Yùní miànbāo 芋泥麵包
Taiwan
Makes 16 large buns

Filling:
Around 1½ pounds | 700 g taro
½ cup | 115 g sugar
¼ cup | 55 g | ½ stick unsalted butter, softened
3 tablespoons cream or milk
½ teaspoon sea salt

Dough:
1½ cups | 300 ml warm water
Filling the dough
½ cup | 50 g powdered milk (nonfat or regular)
1 tablespoon bread yeast
2 tablespoons sugar
1 large egg, lightly beaten
4 cups | 600 g Chinese flour, plus about 1 cup | 150 g more for kneading
1½ teaspoons sea salt
¼ cup | 55 g | ½ stick unsalted butter, softened

Toppings:
1 large egg, lightly beaten, mixed with 1 teaspoon water
¼ cup sanding sugar

1. First make the filling: Wear kitchen or latex gloves when working with raw taro unless you are sure you’re not allergic to it. Remove the skin with a potato peeler, rinse the taro, and cut it lengthwise into quarters. Then cut it into ½ inch | 1 cm slices. Steam the taro for 15 – 20 minutes, or until it can be easily flaked with a fork.

2. Mash the taro (make it as coarse or fine as you like), either by placing it in a food processor fitted with a metal blade, or in a stand mixer with the paddle attachment, or by hand.  Add the sugar, butter, cream or milk, and salt, and mix thoroughly; if you’re using a food processor or stand mixer, you can beat it until it is light and fluffy. Taste and adjust the seasoning. If you want to add food coloring, now is the time. Divide the filling into 16 even pieces.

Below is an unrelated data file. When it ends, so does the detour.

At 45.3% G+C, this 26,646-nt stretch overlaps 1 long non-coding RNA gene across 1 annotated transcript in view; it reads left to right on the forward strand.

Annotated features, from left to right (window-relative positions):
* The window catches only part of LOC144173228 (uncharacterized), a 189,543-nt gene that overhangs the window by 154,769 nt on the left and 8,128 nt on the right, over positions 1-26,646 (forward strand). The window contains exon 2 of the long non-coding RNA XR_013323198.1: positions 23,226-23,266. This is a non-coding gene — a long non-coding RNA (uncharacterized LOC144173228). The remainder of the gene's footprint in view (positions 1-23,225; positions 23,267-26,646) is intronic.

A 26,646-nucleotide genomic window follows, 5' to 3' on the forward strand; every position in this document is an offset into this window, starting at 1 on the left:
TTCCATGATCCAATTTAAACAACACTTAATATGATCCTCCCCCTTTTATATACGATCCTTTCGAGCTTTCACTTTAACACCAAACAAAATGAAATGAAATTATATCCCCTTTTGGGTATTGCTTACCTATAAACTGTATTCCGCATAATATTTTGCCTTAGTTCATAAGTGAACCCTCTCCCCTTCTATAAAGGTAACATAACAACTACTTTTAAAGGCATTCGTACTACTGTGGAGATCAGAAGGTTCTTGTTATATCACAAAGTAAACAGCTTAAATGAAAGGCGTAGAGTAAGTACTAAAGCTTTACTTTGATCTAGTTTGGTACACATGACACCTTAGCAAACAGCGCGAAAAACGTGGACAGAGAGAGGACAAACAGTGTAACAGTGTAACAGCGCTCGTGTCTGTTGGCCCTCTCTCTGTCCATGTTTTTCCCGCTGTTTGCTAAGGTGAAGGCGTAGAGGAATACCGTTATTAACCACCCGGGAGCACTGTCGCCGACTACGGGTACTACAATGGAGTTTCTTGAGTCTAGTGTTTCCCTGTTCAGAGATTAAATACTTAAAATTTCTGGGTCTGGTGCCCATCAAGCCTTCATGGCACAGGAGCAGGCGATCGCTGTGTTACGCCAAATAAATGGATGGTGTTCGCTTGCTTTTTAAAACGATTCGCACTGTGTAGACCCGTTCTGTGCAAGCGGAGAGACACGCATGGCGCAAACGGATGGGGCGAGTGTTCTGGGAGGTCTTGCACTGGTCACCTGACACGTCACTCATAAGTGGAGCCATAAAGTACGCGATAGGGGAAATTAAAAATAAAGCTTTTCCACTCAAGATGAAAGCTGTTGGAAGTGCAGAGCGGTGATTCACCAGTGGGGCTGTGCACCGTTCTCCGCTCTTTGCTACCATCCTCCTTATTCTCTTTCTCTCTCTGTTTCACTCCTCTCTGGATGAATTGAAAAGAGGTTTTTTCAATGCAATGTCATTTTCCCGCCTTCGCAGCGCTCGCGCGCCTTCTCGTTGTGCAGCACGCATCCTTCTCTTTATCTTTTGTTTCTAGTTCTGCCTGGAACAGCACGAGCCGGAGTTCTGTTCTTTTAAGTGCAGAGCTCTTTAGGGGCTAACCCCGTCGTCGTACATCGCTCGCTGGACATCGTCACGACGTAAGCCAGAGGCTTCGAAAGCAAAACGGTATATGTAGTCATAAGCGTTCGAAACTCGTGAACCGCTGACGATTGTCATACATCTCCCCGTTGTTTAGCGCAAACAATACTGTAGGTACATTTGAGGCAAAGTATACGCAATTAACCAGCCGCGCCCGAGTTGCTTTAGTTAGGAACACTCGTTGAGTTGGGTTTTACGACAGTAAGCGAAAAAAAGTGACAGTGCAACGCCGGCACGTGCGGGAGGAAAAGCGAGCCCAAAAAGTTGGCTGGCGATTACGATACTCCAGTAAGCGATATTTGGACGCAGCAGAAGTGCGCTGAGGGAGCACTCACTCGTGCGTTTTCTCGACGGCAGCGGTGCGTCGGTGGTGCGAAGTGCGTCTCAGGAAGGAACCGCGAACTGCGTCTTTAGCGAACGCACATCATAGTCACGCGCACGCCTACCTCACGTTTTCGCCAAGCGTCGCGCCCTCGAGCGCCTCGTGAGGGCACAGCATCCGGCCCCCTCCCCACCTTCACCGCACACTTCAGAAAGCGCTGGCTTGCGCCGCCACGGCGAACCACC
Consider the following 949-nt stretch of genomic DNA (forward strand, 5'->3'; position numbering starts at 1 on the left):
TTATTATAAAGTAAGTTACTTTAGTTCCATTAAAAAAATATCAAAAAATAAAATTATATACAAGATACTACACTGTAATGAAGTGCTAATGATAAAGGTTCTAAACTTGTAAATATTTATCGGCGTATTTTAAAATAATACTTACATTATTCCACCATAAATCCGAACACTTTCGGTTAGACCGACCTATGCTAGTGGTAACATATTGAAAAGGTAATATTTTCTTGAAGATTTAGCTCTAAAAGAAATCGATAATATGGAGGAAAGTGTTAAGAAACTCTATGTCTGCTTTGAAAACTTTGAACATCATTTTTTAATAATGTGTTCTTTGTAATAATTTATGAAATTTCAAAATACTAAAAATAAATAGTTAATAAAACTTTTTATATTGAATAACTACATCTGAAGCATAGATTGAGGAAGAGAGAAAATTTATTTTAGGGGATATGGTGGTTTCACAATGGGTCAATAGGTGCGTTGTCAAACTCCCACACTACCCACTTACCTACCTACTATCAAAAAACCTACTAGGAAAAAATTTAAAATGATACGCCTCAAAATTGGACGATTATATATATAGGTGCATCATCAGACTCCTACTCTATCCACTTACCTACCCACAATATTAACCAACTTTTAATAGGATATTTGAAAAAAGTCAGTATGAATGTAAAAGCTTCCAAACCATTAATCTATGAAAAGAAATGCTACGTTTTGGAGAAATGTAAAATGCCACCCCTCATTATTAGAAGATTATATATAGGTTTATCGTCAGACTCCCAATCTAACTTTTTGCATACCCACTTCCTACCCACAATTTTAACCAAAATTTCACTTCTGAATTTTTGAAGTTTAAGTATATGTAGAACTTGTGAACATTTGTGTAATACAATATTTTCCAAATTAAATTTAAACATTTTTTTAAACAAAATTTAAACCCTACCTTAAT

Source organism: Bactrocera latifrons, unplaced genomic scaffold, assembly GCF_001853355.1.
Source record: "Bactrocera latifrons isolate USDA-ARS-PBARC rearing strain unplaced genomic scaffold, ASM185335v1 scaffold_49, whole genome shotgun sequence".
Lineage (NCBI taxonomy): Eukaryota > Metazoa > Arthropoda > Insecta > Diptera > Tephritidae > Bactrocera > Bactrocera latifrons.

A baozi shape
3. Now make the dough: Mix the warm water, powdered milk, yeast, and sugar together in your food processor, stand mixer bowl, or a large work bowl. (BTW, you don’t need to wash out the bowl before you do this.) Give the yeast time to wake up and become very foamy, which should take around 20 to 30 minutes. If you don’t get a good head of foam, buy fresh yeast and start over.

4. Stir the egg, flour, salt, and oil into the yeast mixture to form a soft dough. If you’re using a stand mixer, use the hook attachment; use a metal blade for the food processor, of it you’re doing this by hand, flour a smooth work surface and dump the dough out on top. Quickly knead the dough, adding more flour as necessary to keep it from sticking, until it is smooth and bouncy. Roll the dough into a ball and lightly flour it. Cover the dough with a clean tea towel, stick the bowl over the top to help keep the dough moist, and wait until the dough has risen to at least twice its original size, which will take about an hour.